-ich derivations can also have the meaning "fond of {noun}", examples are fiskfish > fiskichfishy, kwisquiz > kwissichfond of quizzes. Derivations with this denotation are negative polarity items; they can only be used in a construction like net sa ... wêzenot so ... to.benot liking ... that much. In this use the suffix can also take proper names as a base. Examples are provided in (2):

Example 2

Net sa fiskich wêze
not so fishy be
Not liking fish that much
Net sa kwissich wêze
not so quizzy be
Not liking quizzes that much
Ik wie doe net sa Kokkich
I was then not so Kok-SUFF
In those days, I was not a supporter of prime minister Kok

The same usage can be found in derivations with -eftich and -man.

[+] Adjective as input

When the base form is an adjective, the derivation has the meaning "more or less {adjective}". Examples are given in the table below:

Table 3
Base form Derivation
readred readichreddish
soersour soerichsourish
wietwet wieticha little wet
âldold âldicholdish
soersour soerichsourish
oranjeorange oranjichorange-like
beroerdmiserable beroerdichsomewhat miserable
minbad minnicha little bad
foarssturdy foarsicha little sturdy
-ich derivations from adjectives are only possible with adjectives that can undergo modification; absolute adjectives (they have a meaning that is generally not capable of being intensified or compared) do not allow -ich: besibberelated > *besibbich, rjochtstraight > *rjochtich or deadead > *deaïch. Nor can the suffix be added to the adjectives ending in -ich of which the base form cannot be recognized anymore (see table above). Apparently, two adjacent instances of the same affix are prohibited (possibly to be related to some constraint like the Stuttering Prohibition or the Repeated Morph Constraint). Instead the suffix -jes is added: sunicheconomical > *sunigich > sunichjesa little economical, stadichslow > *stadigich > stadichjesa little slow. (Follow the corresponding link for more details about the -DIMs suffix). Derivations with -ich from adjectives ending in /ɣ/ are doubtful in any case, which is shown by the following examples: smoarchdirty > ?smoargichgrubby, wurchtired > ?wurgicha little tired, slûchsleepy > ?slûgicha little sleepy (compare slûchjesa little sleepy, with -DIMs) and droechdry > ?droegichsomewhat dry (compare droechjessomewhat dry, with -DIMs).

In Dutch, -ich derivations from an adjective often have a linking element -er-, which is impossible in Frisian. For example Dutch groeneriggreenish vs Frisian *grienerich / grienichgreenish.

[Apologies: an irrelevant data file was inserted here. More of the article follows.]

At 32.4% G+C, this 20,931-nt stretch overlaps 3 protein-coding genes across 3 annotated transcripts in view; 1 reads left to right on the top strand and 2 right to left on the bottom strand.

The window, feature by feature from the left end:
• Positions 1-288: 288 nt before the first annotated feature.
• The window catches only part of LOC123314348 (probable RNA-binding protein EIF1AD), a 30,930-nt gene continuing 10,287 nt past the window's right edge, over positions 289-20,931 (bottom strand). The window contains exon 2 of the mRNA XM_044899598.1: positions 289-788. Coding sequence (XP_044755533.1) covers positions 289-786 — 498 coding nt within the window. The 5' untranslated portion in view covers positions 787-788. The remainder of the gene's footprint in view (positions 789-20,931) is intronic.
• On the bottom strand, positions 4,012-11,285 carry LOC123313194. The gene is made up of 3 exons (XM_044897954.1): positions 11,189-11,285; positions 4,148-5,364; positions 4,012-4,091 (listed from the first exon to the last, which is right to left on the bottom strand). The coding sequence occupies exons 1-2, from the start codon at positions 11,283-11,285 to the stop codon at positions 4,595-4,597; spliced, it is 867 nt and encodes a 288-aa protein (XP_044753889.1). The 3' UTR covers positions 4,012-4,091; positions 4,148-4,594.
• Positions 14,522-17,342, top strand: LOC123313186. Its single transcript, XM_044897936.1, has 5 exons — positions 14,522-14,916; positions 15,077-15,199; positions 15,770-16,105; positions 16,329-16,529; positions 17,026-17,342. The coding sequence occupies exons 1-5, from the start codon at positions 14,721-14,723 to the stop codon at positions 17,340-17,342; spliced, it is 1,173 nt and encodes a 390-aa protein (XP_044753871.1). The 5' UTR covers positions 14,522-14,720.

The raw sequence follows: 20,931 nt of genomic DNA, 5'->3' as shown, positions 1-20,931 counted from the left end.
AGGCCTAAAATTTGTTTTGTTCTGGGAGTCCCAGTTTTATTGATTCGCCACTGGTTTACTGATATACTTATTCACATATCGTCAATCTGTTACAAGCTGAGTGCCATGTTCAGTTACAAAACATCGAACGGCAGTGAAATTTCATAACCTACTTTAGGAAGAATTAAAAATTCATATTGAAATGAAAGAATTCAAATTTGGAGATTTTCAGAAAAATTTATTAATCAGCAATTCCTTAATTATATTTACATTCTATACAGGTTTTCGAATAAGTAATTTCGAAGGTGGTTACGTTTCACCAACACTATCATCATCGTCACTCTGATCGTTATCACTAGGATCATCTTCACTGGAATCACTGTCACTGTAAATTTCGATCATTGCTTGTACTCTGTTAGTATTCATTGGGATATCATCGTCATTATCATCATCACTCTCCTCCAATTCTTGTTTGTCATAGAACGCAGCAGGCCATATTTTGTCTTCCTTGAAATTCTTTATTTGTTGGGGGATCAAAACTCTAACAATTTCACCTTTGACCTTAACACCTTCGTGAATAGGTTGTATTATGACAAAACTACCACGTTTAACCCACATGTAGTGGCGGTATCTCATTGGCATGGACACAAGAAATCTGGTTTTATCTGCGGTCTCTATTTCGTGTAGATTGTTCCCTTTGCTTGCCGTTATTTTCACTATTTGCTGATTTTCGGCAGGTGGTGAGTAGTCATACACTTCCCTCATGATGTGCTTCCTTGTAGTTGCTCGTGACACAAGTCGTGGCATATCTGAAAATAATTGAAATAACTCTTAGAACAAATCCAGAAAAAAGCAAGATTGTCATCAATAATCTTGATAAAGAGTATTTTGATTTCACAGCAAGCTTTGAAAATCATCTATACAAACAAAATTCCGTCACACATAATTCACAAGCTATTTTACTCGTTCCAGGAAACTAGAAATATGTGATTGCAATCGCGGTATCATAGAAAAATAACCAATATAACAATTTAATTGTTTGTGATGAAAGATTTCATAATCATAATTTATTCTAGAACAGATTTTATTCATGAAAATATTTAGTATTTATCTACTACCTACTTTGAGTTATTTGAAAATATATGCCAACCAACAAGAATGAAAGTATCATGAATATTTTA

In some cases -ich is only added to the base form to make the adjective more suitable for attributive use. This contrast is shown in the examples (3) and (4):

Example 3

a. ?In fjouwerkante keamer
a square chamber
A square chamber
b. In fjouwerkantige keamer
a square-SUFF chamer
A square-like chamber
Example 4

a. ?In felette blom
a violet flower
A violet flower
b. In felettige blom
a violet-SUFF flower
A violet-like flower
[+] Verb as input

When the base is a verb, the derivation has the meaning "with a tendency to {verb}". Examples are given in the table below:

Table 4
Base form Derivation
hoastjeto cough hoasterichcoughy
gûleto whipe gûlderichtearful
gnizeto chuckle gnizerichinclined to chuckle
triljeto tremble trilderichinclined to tremble
krimmenearjeto whine krimmenearderichinclined to whine
opdwaanto pretend opdwaanderichpretentious
dreameto dream dreamerichdreamy
slingerjeto swing slingerichswinging
broeieto brew broei(er)ichsultry
jildeto count jildichvalid
neinimmeto be attracted neinimmichsensitive
knoffeljeto stumble knoffelicheasily stumbling
As can be seen, -ich derivations from verbs often have an addition of -er- to the base. This is the case when the last syllable of the stem of the verb is stressed: dreameto dream > DREAM > dreamerichdreamy. When the final syllable of the base is unstressed, the suffix is added directly to this base form: slingerjeto swing > SLINGer > slingerichswinging. Next to this productive linking element -er-, one can sometimes find the lexicalized linking elements -el-, -en- and -st-: biteto bite > bit-el-ichbitish, tizeto tangle > tiz-en-ichtangled or brimmeto hem > brim-st-ichruttish. The items with a linking element -el- or -en- have a variant with linking -er-: bit-el-ichbitish next to bit-er-ichbitish and tiz-en-ichtangled next to tiz-er-ichtangled.

Sometimes, -ich derivations from verbs, just like -ich derivations from nouns, are used as an adjectival addition to the verbs smeitsjeto taste and rûketo smell (stink). This is shown in the example below:

Example 5

a. It iten smakket branderich
this food tastes burned
This food tastes burned
b. It rûkt hjir rikkerich
it smells here smoky
It smells smoky in here